It is possible to maintain a low amount of HIV in the cerebrospinal fluid with monotherapy | Fight AIDS Foundation

It is possible to maintain a low amount of HIV in the cerebrospinal fluid with monotherapy

02/08/2013

Standard-of-care antiretroviral therapy is based on a combination of at least three antiretroviral drugs including two
nucleos(t)ide reverse transcriptase inhibitors (NRTIs) plus a third drug among these options:

  • 1 nonnucleoside reverse transcriptase inhibitor
  • 1 boostedprotease inhibitor (PI)
  • 1 integrase inhibitor

However, NRTIs can cause negative side effects such as kidney or bone toxicity. It is thus advisable to investigate therapeutic strategies that avoid prolonged exposure to these drugs.

In this contest, monotherapy with boosted PIs is particularly attractive. Guidelines consider this approach in cases of NRTI-related toxicity or intolerance. In addition, PI monotherapy could improve adherence, decrease costs, and preserve future treatment options. 

Nonetheless, there are still unsolved questions. One of the concerns with monotherapy is whether it can maintain control of viral replication in different compartments, particularly in cerebrospinal fluid. The cerebrospinal fluid (CSF) is a crystal clear fluid that bathes the brain and the spinal cord. It has three important vital functions:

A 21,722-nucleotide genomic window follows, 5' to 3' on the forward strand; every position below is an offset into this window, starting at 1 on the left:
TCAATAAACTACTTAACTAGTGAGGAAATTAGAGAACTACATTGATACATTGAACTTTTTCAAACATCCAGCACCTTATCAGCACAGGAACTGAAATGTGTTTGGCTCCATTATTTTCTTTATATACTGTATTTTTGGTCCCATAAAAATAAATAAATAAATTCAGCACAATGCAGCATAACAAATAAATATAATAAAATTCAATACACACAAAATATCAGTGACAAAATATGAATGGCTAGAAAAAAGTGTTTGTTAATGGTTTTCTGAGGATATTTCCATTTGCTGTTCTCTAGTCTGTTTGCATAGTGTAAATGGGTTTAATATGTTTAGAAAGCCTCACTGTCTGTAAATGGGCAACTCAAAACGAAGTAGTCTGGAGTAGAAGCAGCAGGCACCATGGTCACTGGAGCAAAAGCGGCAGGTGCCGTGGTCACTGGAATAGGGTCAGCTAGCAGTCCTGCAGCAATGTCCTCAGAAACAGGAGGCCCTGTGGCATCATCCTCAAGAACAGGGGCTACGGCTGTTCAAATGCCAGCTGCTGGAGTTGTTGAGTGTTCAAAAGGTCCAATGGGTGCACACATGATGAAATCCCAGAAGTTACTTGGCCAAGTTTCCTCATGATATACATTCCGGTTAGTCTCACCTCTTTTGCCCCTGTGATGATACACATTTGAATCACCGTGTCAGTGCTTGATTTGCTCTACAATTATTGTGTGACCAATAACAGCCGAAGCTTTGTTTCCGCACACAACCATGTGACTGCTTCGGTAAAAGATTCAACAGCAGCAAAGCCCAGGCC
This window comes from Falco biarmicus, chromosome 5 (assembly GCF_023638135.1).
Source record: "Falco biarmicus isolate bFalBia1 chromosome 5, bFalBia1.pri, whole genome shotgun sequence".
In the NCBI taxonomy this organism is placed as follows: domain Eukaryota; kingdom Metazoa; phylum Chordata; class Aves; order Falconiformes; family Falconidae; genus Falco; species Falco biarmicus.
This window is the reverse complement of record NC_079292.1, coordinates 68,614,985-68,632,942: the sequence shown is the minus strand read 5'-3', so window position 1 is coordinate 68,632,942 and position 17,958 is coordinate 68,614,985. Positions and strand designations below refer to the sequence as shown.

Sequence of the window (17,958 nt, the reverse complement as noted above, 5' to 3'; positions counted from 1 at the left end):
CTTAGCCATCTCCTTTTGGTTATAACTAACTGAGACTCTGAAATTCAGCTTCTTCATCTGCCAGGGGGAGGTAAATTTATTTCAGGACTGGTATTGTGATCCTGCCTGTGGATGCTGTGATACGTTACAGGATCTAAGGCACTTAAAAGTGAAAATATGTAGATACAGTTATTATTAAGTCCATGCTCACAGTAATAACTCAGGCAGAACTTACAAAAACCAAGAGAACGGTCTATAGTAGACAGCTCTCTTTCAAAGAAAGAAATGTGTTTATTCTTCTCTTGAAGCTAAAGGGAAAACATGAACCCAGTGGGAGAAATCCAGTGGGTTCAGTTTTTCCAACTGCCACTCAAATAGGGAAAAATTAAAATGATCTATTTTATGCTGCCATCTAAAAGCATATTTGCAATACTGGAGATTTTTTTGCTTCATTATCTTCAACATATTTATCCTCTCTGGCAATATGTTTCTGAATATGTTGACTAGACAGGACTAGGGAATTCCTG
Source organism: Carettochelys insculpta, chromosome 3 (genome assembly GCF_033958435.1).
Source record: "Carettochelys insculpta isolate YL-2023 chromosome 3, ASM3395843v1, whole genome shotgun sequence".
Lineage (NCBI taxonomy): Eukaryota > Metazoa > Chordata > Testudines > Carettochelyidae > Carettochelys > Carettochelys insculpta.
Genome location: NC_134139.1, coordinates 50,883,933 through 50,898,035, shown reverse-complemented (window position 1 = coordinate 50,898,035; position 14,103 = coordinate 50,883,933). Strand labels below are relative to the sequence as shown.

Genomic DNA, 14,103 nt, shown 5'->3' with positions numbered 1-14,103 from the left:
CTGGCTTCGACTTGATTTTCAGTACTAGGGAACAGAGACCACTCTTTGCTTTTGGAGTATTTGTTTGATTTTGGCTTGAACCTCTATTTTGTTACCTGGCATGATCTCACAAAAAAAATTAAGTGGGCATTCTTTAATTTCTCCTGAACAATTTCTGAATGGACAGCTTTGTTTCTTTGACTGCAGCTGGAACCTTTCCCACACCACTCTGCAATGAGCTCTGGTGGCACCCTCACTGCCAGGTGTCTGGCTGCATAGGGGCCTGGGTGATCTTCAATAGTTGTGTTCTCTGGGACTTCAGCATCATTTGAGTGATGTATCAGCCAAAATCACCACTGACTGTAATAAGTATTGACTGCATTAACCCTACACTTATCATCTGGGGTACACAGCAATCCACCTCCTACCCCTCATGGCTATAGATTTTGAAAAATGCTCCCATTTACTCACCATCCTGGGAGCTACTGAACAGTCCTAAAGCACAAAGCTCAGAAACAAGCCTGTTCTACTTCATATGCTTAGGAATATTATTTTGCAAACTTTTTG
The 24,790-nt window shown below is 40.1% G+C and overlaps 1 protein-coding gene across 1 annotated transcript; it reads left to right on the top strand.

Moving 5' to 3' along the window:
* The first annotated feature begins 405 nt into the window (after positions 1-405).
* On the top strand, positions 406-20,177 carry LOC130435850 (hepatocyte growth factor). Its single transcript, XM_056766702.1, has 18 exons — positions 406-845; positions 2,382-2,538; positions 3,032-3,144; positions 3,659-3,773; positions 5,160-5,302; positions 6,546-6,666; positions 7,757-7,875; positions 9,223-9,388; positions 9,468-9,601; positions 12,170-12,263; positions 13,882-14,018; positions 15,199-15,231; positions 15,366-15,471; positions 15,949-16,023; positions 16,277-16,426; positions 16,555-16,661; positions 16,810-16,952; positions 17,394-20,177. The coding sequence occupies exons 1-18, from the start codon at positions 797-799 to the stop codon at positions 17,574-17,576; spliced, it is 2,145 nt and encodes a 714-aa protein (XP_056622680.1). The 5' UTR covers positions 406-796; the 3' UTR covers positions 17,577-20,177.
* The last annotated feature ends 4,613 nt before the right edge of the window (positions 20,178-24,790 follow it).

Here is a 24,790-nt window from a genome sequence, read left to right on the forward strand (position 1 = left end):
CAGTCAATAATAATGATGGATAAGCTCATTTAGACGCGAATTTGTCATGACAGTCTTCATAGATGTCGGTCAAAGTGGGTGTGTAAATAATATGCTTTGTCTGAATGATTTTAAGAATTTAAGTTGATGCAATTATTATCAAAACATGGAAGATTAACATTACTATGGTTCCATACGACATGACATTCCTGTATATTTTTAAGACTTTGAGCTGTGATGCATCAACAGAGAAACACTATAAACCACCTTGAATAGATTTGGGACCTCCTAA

1. To Keep the brain floating, acting as a cushion or shock absorber inside the skull in case of a blow.
  2. To act as the vehicle to transport nutrients to the brain and eliminate waste.
  3. To flow between the skull and the spinal cord to compensate changes in the amount of blood in the brain, maintaining a constant pressure.

Some authors have associated viral replication in the CSF to a higher risk of neurocognitive impairment and have suggested that monotherapy with IPs may be inadequate in this compartment.

The objective of the MONOKAL study, conducted in collaboration with various HIV/AIDS specialists from diferent centers and leaded by José Ramón Santos, from de Fight AIDS Foundation, was to explore the long-term virological efficacy of lopinavir/ritonavir monotherapy in CSF and neurocognitive function.

The study was done in patients on lopinavir/ritonavir-based monotherapy (17 people) and standard triple therapy (another 17 people) for at least 96 weeks and who maintained suppression in their viral load.

Results obtained, that have been published recently in the PlosOne scientific journal, indicate that lopinavir/ritonavir monotherapy seems to be safe for CNS functioning: suppression of HIV in CSF and neurocognitive status are similar in both groups of patients.

See the article

 

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